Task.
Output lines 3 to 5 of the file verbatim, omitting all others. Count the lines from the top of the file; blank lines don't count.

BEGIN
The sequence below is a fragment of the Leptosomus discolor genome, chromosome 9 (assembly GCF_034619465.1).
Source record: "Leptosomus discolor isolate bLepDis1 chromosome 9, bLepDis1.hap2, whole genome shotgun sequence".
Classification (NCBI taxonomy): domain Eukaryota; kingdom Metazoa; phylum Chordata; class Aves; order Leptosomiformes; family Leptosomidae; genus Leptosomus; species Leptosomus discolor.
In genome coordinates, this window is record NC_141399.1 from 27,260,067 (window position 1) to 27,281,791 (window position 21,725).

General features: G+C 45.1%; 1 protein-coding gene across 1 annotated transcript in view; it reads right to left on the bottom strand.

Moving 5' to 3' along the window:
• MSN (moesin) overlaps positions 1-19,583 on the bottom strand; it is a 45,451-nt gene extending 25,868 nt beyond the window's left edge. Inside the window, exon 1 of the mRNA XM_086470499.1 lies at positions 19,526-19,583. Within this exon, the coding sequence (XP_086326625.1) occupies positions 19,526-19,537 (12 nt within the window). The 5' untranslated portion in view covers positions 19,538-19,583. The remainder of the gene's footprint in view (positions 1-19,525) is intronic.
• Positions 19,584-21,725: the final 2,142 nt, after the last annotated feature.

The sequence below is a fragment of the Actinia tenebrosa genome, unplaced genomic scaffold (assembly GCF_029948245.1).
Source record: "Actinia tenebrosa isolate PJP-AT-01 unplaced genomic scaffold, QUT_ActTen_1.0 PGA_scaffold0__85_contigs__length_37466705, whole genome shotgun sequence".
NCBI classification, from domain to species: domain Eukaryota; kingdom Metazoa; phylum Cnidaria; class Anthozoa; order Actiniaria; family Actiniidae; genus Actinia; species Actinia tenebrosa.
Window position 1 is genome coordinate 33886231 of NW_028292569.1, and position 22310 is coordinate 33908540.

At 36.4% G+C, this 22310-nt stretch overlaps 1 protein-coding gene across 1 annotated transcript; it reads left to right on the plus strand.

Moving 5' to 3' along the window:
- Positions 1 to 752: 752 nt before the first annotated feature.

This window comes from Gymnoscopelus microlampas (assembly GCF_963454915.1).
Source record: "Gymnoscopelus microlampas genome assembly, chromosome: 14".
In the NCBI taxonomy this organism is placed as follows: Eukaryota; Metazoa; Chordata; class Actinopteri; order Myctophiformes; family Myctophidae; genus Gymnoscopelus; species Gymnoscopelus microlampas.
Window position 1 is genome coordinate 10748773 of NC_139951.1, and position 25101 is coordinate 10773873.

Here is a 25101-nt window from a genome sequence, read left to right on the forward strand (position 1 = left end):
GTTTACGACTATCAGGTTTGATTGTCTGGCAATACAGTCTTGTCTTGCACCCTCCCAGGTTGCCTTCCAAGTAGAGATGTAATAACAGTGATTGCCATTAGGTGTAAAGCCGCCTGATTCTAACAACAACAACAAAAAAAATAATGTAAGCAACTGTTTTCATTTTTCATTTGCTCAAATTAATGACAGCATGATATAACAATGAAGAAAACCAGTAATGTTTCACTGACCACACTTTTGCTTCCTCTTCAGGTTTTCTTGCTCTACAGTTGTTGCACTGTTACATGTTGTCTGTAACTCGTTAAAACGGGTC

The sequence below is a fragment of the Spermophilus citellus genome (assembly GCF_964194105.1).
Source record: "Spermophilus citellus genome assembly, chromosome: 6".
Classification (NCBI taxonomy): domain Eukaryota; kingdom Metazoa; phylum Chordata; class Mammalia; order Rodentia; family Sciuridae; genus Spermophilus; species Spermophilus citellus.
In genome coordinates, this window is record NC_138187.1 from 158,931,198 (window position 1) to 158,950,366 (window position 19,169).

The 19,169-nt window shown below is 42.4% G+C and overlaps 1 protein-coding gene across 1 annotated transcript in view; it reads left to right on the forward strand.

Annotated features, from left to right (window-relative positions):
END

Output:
Classification (NCBI taxonomy): domain Eukaryota; kingdom Metazoa; phylum Chordata; class Aves; order Leptosomiformes; family Leptosomidae; genus Leptosomus; species Leptosomus discolor.
In genome coordinates, this window is record NC_141399.1 from 27,260,067 (window position 1) to 27,281,791 (window position 21,725).

General features: G+C 45.1%; 1 protein-coding gene across 1 annotated transcript in view; it reads right to left on the bottom strand.